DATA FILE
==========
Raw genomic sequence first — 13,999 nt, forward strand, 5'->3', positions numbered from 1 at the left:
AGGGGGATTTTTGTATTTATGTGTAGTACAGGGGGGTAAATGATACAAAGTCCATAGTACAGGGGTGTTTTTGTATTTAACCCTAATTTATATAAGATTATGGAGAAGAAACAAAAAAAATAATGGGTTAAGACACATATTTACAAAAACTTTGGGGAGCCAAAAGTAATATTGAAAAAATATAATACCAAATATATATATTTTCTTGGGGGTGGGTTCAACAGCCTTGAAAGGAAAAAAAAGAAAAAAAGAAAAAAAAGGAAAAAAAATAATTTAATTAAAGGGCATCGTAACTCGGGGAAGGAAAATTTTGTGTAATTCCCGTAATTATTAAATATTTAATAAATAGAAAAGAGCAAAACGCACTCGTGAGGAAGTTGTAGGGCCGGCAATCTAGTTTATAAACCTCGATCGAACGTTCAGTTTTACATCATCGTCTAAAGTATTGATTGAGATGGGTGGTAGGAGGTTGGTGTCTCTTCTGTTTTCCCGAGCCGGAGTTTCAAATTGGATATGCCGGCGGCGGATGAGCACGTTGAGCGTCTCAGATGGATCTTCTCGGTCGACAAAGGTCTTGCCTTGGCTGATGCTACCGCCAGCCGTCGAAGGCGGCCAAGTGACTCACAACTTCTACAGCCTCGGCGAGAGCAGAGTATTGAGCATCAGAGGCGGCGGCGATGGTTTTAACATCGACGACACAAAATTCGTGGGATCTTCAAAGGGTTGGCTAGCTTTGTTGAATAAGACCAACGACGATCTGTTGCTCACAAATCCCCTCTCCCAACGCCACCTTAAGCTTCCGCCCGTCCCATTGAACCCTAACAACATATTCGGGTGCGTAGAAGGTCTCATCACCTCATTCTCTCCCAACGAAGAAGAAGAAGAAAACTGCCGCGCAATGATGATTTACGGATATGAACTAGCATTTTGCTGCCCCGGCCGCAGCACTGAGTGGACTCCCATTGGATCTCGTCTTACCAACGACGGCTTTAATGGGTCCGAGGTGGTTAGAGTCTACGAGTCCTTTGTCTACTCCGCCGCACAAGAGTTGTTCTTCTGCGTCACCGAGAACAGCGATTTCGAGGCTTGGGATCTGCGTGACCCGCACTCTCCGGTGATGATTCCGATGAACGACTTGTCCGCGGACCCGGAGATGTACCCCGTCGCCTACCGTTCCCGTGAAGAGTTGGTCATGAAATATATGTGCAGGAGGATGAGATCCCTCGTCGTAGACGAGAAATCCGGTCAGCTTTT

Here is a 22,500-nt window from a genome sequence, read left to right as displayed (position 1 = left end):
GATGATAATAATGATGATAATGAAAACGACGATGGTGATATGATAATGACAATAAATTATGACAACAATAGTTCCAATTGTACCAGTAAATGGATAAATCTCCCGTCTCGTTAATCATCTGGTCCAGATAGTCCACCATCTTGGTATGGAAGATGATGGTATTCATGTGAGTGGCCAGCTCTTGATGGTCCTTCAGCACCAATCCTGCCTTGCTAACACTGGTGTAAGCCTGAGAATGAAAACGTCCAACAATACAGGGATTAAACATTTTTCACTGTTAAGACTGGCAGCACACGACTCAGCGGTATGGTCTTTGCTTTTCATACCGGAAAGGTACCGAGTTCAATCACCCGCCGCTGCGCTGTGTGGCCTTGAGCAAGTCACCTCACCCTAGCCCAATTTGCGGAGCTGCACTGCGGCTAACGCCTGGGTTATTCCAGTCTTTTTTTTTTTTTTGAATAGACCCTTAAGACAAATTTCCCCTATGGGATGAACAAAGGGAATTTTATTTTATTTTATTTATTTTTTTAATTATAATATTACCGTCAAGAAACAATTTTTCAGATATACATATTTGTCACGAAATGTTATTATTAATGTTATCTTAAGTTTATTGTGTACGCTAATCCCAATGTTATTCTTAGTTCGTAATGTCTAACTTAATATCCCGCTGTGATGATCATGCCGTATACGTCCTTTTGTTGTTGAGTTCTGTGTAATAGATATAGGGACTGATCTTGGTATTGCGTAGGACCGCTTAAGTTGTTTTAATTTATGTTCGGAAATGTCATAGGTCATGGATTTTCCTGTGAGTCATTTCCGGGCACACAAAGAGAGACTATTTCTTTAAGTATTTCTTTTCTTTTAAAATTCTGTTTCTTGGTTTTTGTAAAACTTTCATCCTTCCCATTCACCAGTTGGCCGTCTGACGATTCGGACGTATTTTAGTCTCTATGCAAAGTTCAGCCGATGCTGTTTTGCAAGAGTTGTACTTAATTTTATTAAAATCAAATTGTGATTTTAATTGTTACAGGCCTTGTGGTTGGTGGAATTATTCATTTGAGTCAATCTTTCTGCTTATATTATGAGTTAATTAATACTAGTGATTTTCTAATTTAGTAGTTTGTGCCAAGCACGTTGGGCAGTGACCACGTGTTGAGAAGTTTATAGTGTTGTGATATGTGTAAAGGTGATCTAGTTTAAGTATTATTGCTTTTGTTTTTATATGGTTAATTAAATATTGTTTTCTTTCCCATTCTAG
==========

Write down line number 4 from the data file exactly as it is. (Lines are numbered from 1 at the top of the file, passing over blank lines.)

GATGATAATAATGATGATAATGAAAACGACGATGGTGATATGATAATGACAATAAATTATGACAACAATAGTTCCAATTGTACCAGTAAATGGATAAATCTCCCGTCTCGTTAATCATCTGGTCCAGATAGTCCACCATCTTGGTATGGAAGATGATGGTATTCATGTGAGTGGCCAGCTCTTGATGGTCCTTCAGCACCAATCCTGCCTTGCTAACACTGGTGTAAGCCTGAGAATGAAAACGTCCAACAATACAGGGATTAAACATTTTTCACTGTTAAGACTGGCAGCACACGACTCAGCGGTATGGTCTTTGCTTTTCATACCGGAAAGGTACCGAGTTCAATCACCCGCCGCTGCGCTGTGTGGCCTTGAGCAAGTCACCTCACCCTAGCCCAATTTGCGGAGCTGCACTGCGGCTAACGCCTGGGTTATTCCAGTCTTTTTTTTTTTTTTGAATAGACCCTTAAGACAAATTTCCCCTATGGGATGAACAAAGGGAATTTTATTTTATTTTATTTATTTTTTTAATTATAATATTACCGTCAAGAAACAATTTTTCAGATATACATATTTGTCACGAAATGTTATTATTAATGTTATCTTAAGTTTATTGTGTACGCTAATCCCAATGTTATTCTTAGTTCGTAATGTCTAACTTAATATCCCGCTGTGATGATCATGCCGTATACGTCCTTTTGTTGTTGAGTTCTGTGTAATAGATATAGGGACTGATCTTGGTATTGCGTAGGACCGCTTAAGTTGTTTTAATTTATGTTCGGAAATGTCATAGGTCATGGATTTTCCTGTGAGTCATTTCCGGGCACACAAAGAGAGACTATTTCTTTAAGTATTTCTTTTCTTTTAAAATTCTGTTTCTTGGTTTTTGTAAAACTTTCATCCTTCCCATTCACCAGTTGGCCGTCTGACGATTCGGACGTATTTTAGTCTCTATGCAAAGTTCAGCCGATGCTGTTTTGCAAGAGTTGTACTTAATTTTATTAAAATCAAATTGTGATTTTAATTGTTACAGGCCTTGTGGTTGGTGGAATTATTCATTTGAGTCAATCTTTCTGCTTATATTATGAGTTAATTAATACTAGTGATTTTCTAATTTAGTAGTTTGTGCCAAGCACGTTGGGCAGTGACCACGTGTTGAGAAGTTTATAGTGTTGTGATATGTGTAAAGGTGATCTAGTTTAAGTATTATTGCTTTTGTTTTTATATGGTTAATTAAATATTGTTTTCTTTCCCATTCTAG